GKick Review: London 2012

Visually, the game is extremely impressive. The athlete models are generally well-designed and not the usual “early-2000’s Poser” models we sometimes see these games rushed out with. The venues are stunning, the presentation graphics are crisp and sharp, and even the ancillary bits here and there - crowds, people milling about, environmental animations, etc - are all extremely well done and add to the overall experience. The weakest area may be some of the character models, but it isn’t awful at all.

Beyond the usual load of sound effects which are more often than not pretty good, the game also delivers on the color commentary. It’s pretty bare-bones and you aren’t going to get fun facts and quips from the one-person booth, but it does add a nice level of charm to the game that, most of the time, Olympic video games tend to ignore.

I’m a big fan of sports games of all shapes and sizes. When a company does right on an Olympic game, it can be a lot of fun, and London 2012 is a lot of fun. Despite the fact that many of the events fluctuate wildly in how easy they are to learn, none of them appear to be broken and none of them appear to require any degree of super-human skill to learn. Like me, you’re bound to find the events you really enjoy playing and the ones you want to avoid like the plague (i’m looking at you, High Jump), but you’ll find far more that are fun than aren’t. Not to mention you can compete online.

From a single-player standpoint, you’ll get a bit of replayability out of this game. As you get better, you’ll turn the difficulty up a bit and you can unlock a few features and try to break World Records. Beyond that, you’ll need to turn to the online modes where you can compete in events to help propel your nation of choice to the top of the overall ranks. You should find a good deal of fun out of this game, and hopefully it’ll keep you until the 2014 Winter Olympics game comes out. Or at the very least, until the next game you want to play is out.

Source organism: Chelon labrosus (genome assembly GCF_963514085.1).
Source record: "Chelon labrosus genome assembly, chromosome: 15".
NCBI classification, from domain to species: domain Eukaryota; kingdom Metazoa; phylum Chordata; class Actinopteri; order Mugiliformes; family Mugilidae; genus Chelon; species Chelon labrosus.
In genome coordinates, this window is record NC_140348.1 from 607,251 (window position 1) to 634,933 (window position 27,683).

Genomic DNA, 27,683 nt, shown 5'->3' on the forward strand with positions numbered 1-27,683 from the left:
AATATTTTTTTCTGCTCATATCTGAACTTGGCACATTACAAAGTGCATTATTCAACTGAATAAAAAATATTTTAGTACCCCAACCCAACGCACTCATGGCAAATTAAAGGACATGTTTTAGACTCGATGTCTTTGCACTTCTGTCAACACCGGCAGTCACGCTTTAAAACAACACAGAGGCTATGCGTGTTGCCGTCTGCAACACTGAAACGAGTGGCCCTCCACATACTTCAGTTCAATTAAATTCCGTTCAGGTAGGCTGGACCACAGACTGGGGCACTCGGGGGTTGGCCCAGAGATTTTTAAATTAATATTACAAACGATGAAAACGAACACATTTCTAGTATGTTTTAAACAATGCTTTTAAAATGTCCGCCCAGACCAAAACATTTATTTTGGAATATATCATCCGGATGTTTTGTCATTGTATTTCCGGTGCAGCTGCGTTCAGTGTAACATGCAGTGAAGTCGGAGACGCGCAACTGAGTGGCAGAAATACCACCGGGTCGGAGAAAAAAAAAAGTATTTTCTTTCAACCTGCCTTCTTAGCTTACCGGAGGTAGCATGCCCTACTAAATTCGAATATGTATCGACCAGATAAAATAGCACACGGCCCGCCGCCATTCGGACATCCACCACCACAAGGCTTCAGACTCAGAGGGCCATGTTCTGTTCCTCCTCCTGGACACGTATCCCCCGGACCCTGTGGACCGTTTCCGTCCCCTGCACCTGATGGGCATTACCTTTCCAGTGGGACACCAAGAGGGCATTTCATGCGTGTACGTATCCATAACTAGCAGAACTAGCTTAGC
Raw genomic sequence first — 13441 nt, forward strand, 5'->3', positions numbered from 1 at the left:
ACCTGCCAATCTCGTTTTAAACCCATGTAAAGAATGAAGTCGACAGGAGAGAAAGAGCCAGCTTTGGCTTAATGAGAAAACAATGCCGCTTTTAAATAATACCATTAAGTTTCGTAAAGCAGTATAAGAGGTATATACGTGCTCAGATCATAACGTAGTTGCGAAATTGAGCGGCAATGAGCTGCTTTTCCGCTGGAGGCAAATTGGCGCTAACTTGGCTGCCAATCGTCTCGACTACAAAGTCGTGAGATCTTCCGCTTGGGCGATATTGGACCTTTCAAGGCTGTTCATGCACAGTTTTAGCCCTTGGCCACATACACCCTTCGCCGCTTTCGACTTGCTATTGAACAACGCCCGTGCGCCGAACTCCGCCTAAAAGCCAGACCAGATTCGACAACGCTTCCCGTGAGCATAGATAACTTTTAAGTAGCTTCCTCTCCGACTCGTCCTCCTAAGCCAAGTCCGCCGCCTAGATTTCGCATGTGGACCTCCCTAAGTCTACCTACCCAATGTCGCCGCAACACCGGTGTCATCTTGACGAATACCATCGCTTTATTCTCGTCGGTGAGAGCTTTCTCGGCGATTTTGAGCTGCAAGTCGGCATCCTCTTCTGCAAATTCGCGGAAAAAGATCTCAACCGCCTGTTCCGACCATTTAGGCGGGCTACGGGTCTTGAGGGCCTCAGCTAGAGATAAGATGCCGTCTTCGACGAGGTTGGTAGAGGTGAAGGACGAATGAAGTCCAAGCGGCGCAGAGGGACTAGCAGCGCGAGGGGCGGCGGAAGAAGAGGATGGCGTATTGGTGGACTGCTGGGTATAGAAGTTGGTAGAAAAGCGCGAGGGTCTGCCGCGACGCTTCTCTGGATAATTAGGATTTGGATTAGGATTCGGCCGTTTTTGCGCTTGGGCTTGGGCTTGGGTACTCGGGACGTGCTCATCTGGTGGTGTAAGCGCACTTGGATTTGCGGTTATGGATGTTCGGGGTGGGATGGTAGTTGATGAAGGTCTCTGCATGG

Like I said earlier, London 2012 does a fine job of making the controls behind the game very simple to learn and a bit challenging to perfect. The competition you can get from other AI opponents scales nicely even if it’s a bit drastic from one event to the next. For example, in the events like Javelin and Shotput, I was often able to far out-pace my opponent on Medium difficulty whereas in the swimming events or Table Tennis, I would sometimes fall short or at least trade games. However, a nice feature of it all is the pace in which everything occurs. While Sega did deliver a game that features fancy introductions, camera shots, replays and medal ceremonies, you can often skip past a lot of them to head right into action again. Even the loading isn’t too bad and it’s hidden behind a bold colored illustration of the area and event you’re about to participate in.

Plain and simple, I can recommend this game if you enjoy sports games. Especially if you enjoy the Olympics. Sega Australia did a fantastic job with it and set a standard that future Olympic game developers need to meet and exceed. This is the kind of Olympic game that will keep you pretty entertained, even if you do hold off on buying it ’til after the Olympics.


This game was reviewed using the PC version of London 2012.

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